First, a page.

State grants in Maryland will pay for education programs and for police overtime to patrol when school buses are on the road. Photo by Bob Markwardt

State grants in Maryland will pay for education programs and for police overtime to patrol when school buses are on the road. Photo by Bob Markwardt

ANNAPOLIS, Md. — More than $500,000 in state grants is going to local law enforcement agencies in Maryland to help them enforce school bus safety laws.

The grants will be used to pay for overtime for police officers who patrol when school buses are on the road, and for public education programs to inform the driving public about Maryland’s law on stopping for school buses.

“Maryland children are back to school, and many ride school buses every day to get to class,” Gov. Larry Hogan said. “It’s our job — as parents, grandparents, and government leaders — to be sure they are safe on their way to and from school.”

Maryland law requires motorists to stop 20 feet behind or in front of a school bus that has its stop arm extended and red lights flashing while loading or unloading students. Drivers who illegally pass stopped school buses can be fined and receive points on their driving records.

A survey coordinated by the Maryland Department of Education in April found that school bus drivers in the state recorded a total of 4,334 stop-arm violations in one day. That was part of a national effort that tallied more than 74,000 violations.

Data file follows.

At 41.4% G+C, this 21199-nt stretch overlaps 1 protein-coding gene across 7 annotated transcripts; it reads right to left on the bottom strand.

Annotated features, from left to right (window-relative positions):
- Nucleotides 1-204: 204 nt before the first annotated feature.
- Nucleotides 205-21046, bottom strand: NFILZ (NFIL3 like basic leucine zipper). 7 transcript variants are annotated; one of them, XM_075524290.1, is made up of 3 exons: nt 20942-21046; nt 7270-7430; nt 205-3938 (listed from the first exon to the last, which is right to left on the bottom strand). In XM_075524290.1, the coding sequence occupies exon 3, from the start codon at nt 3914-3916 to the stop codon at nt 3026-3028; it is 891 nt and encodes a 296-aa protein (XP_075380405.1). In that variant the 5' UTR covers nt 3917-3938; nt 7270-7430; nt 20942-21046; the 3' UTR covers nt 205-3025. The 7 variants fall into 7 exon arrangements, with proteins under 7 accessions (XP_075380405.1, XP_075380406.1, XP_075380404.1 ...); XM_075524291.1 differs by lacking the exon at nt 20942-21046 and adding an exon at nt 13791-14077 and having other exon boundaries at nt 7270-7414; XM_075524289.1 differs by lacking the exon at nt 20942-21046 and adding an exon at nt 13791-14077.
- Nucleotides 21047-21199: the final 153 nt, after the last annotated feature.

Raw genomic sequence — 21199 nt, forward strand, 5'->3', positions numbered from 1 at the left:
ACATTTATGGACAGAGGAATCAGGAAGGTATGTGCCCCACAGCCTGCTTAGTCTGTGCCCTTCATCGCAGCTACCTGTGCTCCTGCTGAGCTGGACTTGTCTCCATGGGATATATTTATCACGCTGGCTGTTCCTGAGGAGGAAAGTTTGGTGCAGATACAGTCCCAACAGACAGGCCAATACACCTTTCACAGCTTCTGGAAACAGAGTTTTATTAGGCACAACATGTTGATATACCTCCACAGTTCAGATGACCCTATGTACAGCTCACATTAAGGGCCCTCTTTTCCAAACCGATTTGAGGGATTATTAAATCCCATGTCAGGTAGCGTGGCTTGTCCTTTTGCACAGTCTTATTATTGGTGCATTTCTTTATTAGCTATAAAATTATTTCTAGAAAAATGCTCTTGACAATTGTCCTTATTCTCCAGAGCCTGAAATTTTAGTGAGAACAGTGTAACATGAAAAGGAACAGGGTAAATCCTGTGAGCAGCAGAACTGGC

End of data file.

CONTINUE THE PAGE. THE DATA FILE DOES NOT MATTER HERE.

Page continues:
“You may be late for an appointment, you may be rushing to work, but there’s no excuse to drive past a stopped school bus,” said Glenn Fueston, executive director of the Maryland Governor’s Office of Crime Control & Prevention, which administered the grant funding through the School Bus Safety Enforcement Fund. “Drivers must remember that speeding past a stopped school bus risks the lives of innocent children and bystanders.”

Fifty agencies from 22 jurisdictions in Maryland are receiving a total of $541,400 in state funding for school bus safety initiatives.

Following the 2016 legislative session, Hogan signed SB 83, which renamed the School Bus Safety Enforcement Fund to the School Safety Enforcement Fund. The legislation will expand the purposes of the fund, provide localities with additional flexibility to address school safety needs, and allow county boards of education, in addition to law enforcement entities, to apply for the grants. The changes will take effect on Oct. 1 and will be incorporated into the next notice of funding availability for the program.

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